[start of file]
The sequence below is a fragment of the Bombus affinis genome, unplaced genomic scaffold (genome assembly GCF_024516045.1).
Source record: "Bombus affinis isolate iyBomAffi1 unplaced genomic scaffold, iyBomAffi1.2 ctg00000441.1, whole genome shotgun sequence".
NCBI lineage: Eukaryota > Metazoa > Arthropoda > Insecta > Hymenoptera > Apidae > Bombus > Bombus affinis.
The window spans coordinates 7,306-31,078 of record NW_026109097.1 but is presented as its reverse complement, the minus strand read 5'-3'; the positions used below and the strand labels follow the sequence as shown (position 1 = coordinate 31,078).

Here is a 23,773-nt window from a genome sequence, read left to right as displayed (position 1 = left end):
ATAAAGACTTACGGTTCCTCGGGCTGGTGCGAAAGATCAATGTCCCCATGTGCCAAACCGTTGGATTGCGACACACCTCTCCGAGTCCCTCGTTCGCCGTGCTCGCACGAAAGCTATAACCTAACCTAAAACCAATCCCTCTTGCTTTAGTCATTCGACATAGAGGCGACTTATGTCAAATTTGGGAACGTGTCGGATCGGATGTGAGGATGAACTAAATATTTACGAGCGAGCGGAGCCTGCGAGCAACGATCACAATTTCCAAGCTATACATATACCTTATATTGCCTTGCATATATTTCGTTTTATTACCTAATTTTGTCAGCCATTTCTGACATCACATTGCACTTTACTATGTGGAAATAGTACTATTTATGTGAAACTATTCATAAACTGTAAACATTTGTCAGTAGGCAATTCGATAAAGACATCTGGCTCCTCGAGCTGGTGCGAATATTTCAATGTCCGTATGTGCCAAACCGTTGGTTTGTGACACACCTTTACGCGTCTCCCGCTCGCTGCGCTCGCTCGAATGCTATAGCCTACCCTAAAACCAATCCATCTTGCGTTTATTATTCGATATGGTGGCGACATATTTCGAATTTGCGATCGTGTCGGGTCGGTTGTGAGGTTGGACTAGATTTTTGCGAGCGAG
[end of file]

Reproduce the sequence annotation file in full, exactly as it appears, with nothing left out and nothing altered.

The sequence below is a fragment of the Bombus affinis genome, unplaced genomic scaffold (genome assembly GCF_024516045.1).
Source record: "Bombus affinis isolate iyBomAffi1 unplaced genomic scaffold, iyBomAffi1.2 ctg00000441.1, whole genome shotgun sequence".
NCBI lineage: Eukaryota > Metazoa > Arthropoda > Insecta > Hymenoptera > Apidae > Bombus > Bombus affinis.
The window spans coordinates 7,306-31,078 of record NW_026109097.1 but is presented as its reverse complement, the minus strand read 5'-3'; the positions used below and the strand labels follow the sequence as shown (position 1 = coordinate 31,078).

Here is a 23,773-nt window from a genome sequence, read left to right as displayed (position 1 = left end):
ATAAAGACTTACGGTTCCTCGGGCTGGTGCGAAAGATCAATGTCCCCATGTGCCAAACCGTTGGATTGCGACACACCTCTCCGAGTCCCTCGTTCGCCGTGCTCGCACGAAAGCTATAACCTAACCTAAAACCAATCCCTCTTGCTTTAGTCATTCGACATAGAGGCGACTTATGTCAAATTTGGGAACGTGTCGGATCGGATGTGAGGATGAACTAAATATTTACGAGCGAGCGGAGCCTGCGAGCAACGATCACAATTTCCAAGCTATACATATACCTTATATTGCCTTGCATATATTTCGTTTTATTACCTAATTTTGTCAGCCATTTCTGACATCACATTGCACTTTACTATGTGGAAATAGTACTATTTATGTGAAACTATTCATAAACTGTAAACATTTGTCAGTAGGCAATTCGATAAAGACATCTGGCTCCTCGAGCTGGTGCGAATATTTCAATGTCCGTATGTGCCAAACCGTTGGTTTGTGACACACCTTTACGCGTCTCCCGCTCGCTGCGCTCGCTCGAATGCTATAGCCTACCCTAAAACCAATCCATCTTGCGTTTATTATTCGATATGGTGGCGACATATTTCGAATTTGCGATCGTGTCGGGTCGGTTGTGAGGTTGGACTAGATTTTTGCGAGCGAG